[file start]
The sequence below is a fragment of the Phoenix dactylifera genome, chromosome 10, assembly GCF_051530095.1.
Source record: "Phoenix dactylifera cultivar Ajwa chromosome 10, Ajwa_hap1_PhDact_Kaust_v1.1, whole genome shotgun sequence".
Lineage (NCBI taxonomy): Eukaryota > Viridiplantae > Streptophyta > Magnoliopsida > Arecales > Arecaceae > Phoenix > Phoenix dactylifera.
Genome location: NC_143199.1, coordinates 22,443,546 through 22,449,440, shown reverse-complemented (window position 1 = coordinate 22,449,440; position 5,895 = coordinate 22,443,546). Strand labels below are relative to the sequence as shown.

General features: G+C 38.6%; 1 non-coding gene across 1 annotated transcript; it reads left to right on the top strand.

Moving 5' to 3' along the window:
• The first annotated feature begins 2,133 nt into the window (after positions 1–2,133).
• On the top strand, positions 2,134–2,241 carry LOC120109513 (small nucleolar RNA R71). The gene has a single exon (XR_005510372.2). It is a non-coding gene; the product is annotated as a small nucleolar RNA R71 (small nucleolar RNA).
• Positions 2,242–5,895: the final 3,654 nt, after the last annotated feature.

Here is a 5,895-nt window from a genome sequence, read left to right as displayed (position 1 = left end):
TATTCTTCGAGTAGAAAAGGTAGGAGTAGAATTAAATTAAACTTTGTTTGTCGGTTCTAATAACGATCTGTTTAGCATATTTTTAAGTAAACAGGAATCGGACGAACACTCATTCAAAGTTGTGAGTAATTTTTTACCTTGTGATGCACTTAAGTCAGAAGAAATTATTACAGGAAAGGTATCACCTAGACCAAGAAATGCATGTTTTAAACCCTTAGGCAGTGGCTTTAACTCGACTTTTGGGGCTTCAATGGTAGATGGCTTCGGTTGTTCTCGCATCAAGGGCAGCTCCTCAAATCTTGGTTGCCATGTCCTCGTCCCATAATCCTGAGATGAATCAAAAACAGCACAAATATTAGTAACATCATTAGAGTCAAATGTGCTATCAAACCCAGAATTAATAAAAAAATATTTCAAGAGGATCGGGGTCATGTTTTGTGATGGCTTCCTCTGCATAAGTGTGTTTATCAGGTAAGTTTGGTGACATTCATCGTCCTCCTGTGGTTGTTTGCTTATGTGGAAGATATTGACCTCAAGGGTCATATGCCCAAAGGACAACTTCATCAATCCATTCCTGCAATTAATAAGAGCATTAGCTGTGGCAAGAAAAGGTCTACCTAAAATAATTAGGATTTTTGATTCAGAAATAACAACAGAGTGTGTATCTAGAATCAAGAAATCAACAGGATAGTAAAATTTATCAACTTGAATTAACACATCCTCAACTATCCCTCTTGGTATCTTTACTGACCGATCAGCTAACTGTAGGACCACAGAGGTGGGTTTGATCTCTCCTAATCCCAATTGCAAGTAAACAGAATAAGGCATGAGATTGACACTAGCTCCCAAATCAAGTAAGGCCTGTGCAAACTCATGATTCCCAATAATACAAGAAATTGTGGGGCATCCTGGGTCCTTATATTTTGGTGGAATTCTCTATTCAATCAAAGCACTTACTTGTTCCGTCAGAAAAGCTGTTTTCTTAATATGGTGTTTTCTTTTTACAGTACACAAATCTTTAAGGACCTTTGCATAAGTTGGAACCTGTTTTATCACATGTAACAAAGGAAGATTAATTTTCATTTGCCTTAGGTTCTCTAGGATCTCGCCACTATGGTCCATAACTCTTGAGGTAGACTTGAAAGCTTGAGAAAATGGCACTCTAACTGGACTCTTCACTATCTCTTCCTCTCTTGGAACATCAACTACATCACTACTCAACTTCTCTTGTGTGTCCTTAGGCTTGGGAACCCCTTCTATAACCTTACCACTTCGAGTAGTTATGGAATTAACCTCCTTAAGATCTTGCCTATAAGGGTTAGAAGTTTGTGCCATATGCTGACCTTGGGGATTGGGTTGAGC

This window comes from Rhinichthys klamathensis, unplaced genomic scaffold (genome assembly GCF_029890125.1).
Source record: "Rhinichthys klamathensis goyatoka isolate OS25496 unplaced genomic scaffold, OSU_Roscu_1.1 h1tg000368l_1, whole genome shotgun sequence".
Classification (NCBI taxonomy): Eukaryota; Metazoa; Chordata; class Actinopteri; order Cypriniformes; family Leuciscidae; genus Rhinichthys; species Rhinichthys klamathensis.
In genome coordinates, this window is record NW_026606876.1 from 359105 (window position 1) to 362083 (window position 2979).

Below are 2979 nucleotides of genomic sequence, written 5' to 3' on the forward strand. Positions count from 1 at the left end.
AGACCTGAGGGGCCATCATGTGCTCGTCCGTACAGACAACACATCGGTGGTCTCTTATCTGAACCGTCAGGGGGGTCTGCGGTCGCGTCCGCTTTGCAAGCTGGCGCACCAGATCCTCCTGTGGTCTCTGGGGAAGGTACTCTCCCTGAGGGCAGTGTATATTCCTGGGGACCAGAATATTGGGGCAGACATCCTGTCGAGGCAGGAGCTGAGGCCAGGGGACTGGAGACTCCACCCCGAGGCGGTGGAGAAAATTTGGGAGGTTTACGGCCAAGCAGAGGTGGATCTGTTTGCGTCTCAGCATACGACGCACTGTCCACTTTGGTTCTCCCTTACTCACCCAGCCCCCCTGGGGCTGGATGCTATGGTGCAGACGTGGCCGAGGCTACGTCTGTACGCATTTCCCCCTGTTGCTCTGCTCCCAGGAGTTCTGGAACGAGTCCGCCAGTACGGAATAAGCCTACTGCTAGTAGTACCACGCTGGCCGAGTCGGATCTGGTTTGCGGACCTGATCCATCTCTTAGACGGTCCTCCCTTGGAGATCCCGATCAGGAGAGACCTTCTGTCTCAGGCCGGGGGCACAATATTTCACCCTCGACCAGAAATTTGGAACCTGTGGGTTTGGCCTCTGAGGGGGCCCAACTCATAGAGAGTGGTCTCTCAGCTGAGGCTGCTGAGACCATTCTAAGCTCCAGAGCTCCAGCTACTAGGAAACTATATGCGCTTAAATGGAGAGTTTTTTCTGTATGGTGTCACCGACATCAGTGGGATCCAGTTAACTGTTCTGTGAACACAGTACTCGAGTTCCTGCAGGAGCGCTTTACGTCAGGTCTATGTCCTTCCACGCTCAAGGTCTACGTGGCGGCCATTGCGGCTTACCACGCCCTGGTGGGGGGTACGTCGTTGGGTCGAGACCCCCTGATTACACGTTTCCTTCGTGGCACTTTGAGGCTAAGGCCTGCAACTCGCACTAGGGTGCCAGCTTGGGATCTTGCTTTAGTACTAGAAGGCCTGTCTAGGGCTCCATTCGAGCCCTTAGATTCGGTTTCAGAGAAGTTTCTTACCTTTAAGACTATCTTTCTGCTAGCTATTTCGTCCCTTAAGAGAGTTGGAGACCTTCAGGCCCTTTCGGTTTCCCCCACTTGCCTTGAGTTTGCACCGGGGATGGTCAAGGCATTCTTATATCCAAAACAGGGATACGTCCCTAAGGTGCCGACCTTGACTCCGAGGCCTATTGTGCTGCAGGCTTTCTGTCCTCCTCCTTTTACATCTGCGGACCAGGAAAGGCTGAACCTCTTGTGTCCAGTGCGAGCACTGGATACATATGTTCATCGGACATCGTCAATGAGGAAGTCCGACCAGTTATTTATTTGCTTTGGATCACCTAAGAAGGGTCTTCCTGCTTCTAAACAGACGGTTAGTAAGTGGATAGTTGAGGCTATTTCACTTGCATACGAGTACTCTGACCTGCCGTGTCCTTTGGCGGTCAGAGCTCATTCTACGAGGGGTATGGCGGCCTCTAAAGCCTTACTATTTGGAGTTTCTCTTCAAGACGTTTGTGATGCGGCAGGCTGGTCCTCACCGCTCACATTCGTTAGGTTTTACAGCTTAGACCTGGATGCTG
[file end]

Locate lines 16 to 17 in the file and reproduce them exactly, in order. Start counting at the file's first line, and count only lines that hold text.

Below are 2979 nucleotides of genomic sequence, written 5' to 3' on the forward strand. Positions count from 1 at the left end.
AGACCTGAGGGGCCATCATGTGCTCGTCCGTACAGACAACACATCGGTGGTCTCTTATCTGAACCGTCAGGGGGGTCTGCGGTCGCGTCCGCTTTGCAAGCTGGCGCACCAGATCCTCCTGTGGTCTCTGGGGAAGGTACTCTCCCTGAGGGCAGTGTATATTCCTGGGGACCAGAATATTGGGGCAGACATCCTGTCGAGGCAGGAGCTGAGGCCAGGGGACTGGAGACTCCACCCCGAGGCGGTGGAGAAAATTTGGGAGGTTTACGGCCAAGCAGAGGTGGATCTGTTTGCGTCTCAGCATACGACGCACTGTCCACTTTGGTTCTCCCTTACTCACCCAGCCCCCCTGGGGCTGGATGCTATGGTGCAGACGTGGCCGAGGCTACGTCTGTACGCATTTCCCCCTGTTGCTCTGCTCCCAGGAGTTCTGGAACGAGTCCGCCAGTACGGAATAAGCCTACTGCTAGTAGTACCACGCTGGCCGAGTCGGATCTGGTTTGCGGACCTGATCCATCTCTTAGACGGTCCTCCCTTGGAGATCCCGATCAGGAGAGACCTTCTGTCTCAGGCCGGGGGCACAATATTTCACCCTCGACCAGAAATTTGGAACCTGTGGGTTTGGCCTCTGAGGGGGCCCAACTCATAGAGAGTGGTCTCTCAGCTGAGGCTGCTGAGACCATTCTAAGCTCCAGAGCTCCAGCTACTAGGAAACTATATGCGCTTAAATGGAGAGTTTTTTCTGTATGGTGTCACCGACATCAGTGGGATCCAGTTAACTGTTCTGTGAACACAGTACTCGAGTTCCTGCAGGAGCGCTTTACGTCAGGTCTATGTCCTTCCACGCTCAAGGTCTACGTGGCGGCCATTGCGGCTTACCACGCCCTGGTGGGGGGTACGTCGTTGGGTCGAGACCCCCTGATTACACGTTTCCTTCGTGGCACTTTGAGGCTAAGGCCTGCAACTCGCACTAGGGTGCCAGCTTGGGATCTTGCTTTAGTACTAGAAGGCCTGTCTAGGGCTCCATTCGAGCCCTTAGATTCGGTTTCAGAGAAGTTTCTTACCTTTAAGACTATCTTTCTGCTAGCTATTTCGTCCCTTAAGAGAGTTGGAGACCTTCAGGCCCTTTCGGTTTCCCCCACTTGCCTTGAGTTTGCACCGGGGATGGTCAAGGCATTCTTATATCCAAAACAGGGATACGTCCCTAAGGTGCCGACCTTGACTCCGAGGCCTATTGTGCTGCAGGCTTTCTGTCCTCCTCCTTTTACATCTGCGGACCAGGAAAGGCTGAACCTCTTGTGTCCAGTGCGAGCACTGGATACATATGTTCATCGGACATCGTCAATGAGGAAGTCCGACCAGTTATTTATTTGCTTTGGATCACCTAAGAAGGGTCTTCCTGCTTCTAAACAGACGGTTAGTAAGTGGATAGTTGAGGCTATTTCACTTGCATACGAGTACTCTGACCTGCCGTGTCCTTTGGCGGTCAGAGCTCATTCTACGAGGGGTATGGCGGCCTCTAAAGCCTTACTATTTGGAGTTTCTCTTCAAGACGTTTGTGATGCGGCAGGCTGGTCCTCACCGCTCACATTCGTTAGGTTTTACAGCTTAGACCTGGATGCTG